At 3:00 a.m., the ghosts of past decisions come to visit. Each and every one of those decisions brought me to this space in my life. I look at the coming day and realize that not everything that is going on in my life is the way I like it, but I am happier than I have ever been.

That I set it all in motion becomes acutely clear – so sharp in my vision that I have to sometimes look away. I am not ready to see all of me just yet.

I am willing to see that I make all of the choices and decisions to be working and living where I am. Every day, I choose this path for many different reasons, and some of those decisions are made unconsciously. As my unconscious self slowly wakes up, I am meeting the self I am who desires peace and happiness.

At 3:00 a.m., I am not quite sure where I will find peace and happiness. All of my lessons in being powerless have taught me that peace and happiness are not “out there” even if I perceive others in the world as having more than their fair share. Still others have so much pain and sorrow, I feel guilty for having any joy.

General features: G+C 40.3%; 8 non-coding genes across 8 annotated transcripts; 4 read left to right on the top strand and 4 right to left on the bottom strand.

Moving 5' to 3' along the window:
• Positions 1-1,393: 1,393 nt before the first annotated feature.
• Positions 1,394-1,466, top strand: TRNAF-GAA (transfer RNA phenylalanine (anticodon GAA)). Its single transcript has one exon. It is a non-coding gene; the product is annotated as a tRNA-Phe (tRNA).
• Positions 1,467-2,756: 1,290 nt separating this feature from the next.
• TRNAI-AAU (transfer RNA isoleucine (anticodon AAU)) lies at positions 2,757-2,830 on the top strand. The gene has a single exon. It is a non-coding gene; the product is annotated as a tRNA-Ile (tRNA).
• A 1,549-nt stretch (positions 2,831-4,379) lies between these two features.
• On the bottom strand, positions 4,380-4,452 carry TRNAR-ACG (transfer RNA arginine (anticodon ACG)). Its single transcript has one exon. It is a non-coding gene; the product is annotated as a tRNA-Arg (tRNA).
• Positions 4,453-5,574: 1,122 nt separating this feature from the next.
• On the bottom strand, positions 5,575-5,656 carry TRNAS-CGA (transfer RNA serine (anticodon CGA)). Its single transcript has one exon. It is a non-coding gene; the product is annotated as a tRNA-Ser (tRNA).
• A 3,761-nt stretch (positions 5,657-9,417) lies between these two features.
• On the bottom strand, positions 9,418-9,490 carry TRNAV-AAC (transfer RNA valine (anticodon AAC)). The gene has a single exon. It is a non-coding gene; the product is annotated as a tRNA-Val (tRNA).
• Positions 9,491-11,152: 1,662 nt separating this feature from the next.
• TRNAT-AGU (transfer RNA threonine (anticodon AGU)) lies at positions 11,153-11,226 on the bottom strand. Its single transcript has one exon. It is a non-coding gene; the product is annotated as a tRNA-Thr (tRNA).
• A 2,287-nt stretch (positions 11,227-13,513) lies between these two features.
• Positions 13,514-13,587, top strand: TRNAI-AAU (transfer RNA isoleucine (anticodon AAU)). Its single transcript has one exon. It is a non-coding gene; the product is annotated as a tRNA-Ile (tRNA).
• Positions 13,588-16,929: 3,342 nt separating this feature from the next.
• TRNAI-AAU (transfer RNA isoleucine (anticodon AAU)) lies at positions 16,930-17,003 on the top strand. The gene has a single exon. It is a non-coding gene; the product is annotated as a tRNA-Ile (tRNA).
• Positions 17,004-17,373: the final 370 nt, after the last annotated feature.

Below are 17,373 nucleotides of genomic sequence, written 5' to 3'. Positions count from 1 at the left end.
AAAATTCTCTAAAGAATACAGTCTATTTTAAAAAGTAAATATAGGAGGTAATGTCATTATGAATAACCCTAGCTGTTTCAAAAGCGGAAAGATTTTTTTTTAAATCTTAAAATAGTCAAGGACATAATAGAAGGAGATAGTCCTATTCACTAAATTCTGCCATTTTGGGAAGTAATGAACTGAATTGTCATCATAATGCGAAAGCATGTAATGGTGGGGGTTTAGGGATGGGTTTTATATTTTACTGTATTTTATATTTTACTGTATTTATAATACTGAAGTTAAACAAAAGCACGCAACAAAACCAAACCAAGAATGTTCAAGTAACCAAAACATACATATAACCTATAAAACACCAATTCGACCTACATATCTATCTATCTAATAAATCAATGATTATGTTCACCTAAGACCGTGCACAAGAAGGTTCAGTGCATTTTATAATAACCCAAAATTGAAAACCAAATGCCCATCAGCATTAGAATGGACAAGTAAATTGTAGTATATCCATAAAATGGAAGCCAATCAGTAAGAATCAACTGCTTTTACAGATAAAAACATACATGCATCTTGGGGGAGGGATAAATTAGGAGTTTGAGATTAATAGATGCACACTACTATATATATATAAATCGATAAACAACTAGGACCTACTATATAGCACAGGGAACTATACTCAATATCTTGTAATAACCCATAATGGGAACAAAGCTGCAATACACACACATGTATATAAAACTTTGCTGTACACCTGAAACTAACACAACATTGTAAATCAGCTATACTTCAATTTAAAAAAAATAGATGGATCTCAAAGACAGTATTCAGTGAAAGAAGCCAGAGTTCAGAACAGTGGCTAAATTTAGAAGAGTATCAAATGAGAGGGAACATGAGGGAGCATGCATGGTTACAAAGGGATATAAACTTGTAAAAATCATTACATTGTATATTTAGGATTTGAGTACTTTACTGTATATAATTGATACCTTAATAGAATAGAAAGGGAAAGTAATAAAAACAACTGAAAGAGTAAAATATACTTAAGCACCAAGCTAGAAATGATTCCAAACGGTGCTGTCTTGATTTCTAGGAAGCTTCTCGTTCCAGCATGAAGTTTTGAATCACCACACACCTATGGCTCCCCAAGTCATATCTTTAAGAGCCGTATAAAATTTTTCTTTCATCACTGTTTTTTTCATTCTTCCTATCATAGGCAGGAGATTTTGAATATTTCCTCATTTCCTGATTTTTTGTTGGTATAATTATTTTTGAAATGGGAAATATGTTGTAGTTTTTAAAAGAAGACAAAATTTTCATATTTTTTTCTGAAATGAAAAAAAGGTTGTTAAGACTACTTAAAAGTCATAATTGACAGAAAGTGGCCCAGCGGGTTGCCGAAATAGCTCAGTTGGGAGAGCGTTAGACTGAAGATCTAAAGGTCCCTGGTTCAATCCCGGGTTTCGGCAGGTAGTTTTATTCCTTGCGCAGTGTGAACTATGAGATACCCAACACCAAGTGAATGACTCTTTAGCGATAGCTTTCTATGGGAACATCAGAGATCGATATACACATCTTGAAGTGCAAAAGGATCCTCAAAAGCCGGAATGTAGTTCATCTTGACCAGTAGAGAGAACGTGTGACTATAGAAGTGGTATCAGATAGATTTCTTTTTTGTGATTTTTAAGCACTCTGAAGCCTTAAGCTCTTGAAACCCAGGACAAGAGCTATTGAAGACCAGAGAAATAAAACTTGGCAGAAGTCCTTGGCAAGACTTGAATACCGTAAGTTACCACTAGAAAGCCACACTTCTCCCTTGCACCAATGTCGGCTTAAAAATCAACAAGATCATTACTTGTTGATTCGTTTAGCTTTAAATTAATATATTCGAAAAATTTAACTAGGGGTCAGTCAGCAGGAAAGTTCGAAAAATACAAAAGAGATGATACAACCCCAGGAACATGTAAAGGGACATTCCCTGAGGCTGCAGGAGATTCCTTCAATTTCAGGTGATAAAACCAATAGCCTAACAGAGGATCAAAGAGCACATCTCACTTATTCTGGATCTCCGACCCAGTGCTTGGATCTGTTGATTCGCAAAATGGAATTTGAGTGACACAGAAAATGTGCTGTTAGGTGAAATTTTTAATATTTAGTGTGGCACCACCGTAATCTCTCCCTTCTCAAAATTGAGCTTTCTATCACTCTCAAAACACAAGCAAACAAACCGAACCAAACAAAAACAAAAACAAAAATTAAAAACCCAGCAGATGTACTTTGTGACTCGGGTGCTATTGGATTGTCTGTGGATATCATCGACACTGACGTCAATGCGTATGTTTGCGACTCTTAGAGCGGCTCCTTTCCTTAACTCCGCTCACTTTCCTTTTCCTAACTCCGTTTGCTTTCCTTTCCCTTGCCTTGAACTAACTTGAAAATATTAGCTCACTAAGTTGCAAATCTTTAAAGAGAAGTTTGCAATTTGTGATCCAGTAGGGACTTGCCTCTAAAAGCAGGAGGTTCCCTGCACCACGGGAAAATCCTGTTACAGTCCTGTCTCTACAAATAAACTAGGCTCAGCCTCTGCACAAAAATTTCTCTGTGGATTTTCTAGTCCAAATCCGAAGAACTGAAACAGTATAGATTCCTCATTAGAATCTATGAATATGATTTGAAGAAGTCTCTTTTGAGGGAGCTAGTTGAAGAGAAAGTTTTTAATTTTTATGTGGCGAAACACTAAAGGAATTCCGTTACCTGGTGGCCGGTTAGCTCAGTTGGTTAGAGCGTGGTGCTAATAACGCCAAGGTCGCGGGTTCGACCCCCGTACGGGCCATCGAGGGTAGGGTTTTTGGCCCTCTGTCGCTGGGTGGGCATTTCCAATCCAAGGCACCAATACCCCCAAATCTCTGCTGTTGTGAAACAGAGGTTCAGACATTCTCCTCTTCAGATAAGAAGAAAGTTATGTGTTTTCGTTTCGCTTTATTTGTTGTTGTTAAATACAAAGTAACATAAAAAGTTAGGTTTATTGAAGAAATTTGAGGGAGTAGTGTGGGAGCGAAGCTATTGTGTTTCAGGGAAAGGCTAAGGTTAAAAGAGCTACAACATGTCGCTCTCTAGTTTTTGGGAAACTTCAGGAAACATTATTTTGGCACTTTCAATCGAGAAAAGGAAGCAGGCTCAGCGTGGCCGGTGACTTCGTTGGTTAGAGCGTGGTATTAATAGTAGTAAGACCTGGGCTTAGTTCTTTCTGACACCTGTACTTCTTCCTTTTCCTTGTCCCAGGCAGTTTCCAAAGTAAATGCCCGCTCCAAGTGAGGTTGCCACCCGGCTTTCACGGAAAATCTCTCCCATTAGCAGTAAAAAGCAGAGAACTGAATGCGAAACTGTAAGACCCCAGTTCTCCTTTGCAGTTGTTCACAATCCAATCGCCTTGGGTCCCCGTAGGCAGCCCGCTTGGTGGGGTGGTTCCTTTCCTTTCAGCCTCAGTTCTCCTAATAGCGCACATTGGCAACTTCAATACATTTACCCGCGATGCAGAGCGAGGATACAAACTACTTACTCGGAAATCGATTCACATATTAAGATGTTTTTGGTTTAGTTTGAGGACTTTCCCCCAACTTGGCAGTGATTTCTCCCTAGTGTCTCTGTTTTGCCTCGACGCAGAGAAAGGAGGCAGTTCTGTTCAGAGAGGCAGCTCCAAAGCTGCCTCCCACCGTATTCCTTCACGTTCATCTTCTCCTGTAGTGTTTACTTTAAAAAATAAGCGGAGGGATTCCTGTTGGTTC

It is easier to talk gratitude than to walk gratitude. My unconscious self who gave up peace and happiness in favor of guilt and inadequacy knows all the reasons, and I do not need to resolve all of those issues before I walk this path of gratitude presence. The wisdom of my eternal presence reminds me that this walk I am taking, this time of waking up, is happening within me. Within me is the path to peace and happiness – within my thoughts, within my feelings, within my actions, within my responses. Who I am becoming is reflected for others to see and perceive however they choose.

It is time to be the word and today the word is gratitude.

©2010 Barbara L. Kass

Reflective presence

May 6, 2010

Sigmund Freud and I share a birthday – May 6. That’s today, by the way. The Hindenburg also blew up on this day in 1937, but I don’t think there is any connection.

Like Freud, I tend to psychoanalyze everything and want to blame it all on my mother.

That puzzles her, of course, because I did not turn out anything like she imagined I would. In fact, I didn’t turn out at all like I imagined I would.

Reflecting upon some of the escapades and near-misses in my life, I am amazed that I survived fairly intact. I spent my middle school, high school, and young adult years on the border of Texas and Mexico with drugs and alcohol freely available. I was smart enough to stay away from drugs but spent many weekend nights in a Juarez bar with my friends. My entourage included a number of people who probably would not have passed a drug or sobriety test at any time of the day. A couple of them actually completely disappeared without warning.